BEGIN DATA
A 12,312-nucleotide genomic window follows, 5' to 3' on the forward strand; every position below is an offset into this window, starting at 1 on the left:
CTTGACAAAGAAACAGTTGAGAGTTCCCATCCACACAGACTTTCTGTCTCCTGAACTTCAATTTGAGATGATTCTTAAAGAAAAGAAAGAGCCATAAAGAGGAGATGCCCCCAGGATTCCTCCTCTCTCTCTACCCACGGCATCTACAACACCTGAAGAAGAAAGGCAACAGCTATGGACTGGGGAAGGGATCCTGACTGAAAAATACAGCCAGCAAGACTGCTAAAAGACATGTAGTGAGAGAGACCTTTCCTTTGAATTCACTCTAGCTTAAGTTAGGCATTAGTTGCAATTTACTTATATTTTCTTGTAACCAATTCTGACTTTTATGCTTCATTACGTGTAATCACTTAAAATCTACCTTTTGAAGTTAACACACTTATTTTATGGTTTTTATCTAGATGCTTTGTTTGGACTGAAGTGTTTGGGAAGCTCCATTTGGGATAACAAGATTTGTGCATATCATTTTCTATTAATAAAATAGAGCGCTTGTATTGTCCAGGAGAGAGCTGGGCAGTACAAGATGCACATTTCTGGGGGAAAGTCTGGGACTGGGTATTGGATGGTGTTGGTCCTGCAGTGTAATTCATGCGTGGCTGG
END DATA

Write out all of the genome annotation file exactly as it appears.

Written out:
A 12,312-nucleotide genomic window follows, 5' to 3' on the forward strand; every position below is an offset into this window, starting at 1 on the left:
CTTGACAAAGAAACAGTTGAGAGTTCCCATCCACACAGACTTTCTGTCTCCTGAACTTCAATTTGAGATGATTCTTAAAGAAAAGAAAGAGCCATAAAGAGGAGATGCCCCCAGGATTCCTCCTCTCTCTCTACCCACGGCATCTACAACACCTGAAGAAGAAAGGCAACAGCTATGGACTGGGGAAGGGATCCTGACTGAAAAATACAGCCAGCAAGACTGCTAAAAGACATGTAGTGAGAGAGACCTTTCCTTTGAATTCACTCTAGCTTAAGTTAGGCATTAGTTGCAATTTACTTATATTTTCTTGTAACCAATTCTGACTTTTATGCTTCATTACGTGTAATCACTTAAAATCTACCTTTTGAAGTTAACACACTTATTTTATGGTTTTTATCTAGATGCTTTGTTTGGACTGAAGTGTTTGGGAAGCTCCATTTGGGATAACAAGATTTGTGCATATCATTTTCTATTAATAAAATAGAGCGCTTGTATTGTCCAGGAGAGAGCTGGGCAGTACAAGATGCACATTTCTGGGGGAAAGTCTGGGACTGGGTATTGGATGGTGTTGGTCCTGCAGTGTAATTCATGCGTGGCTGG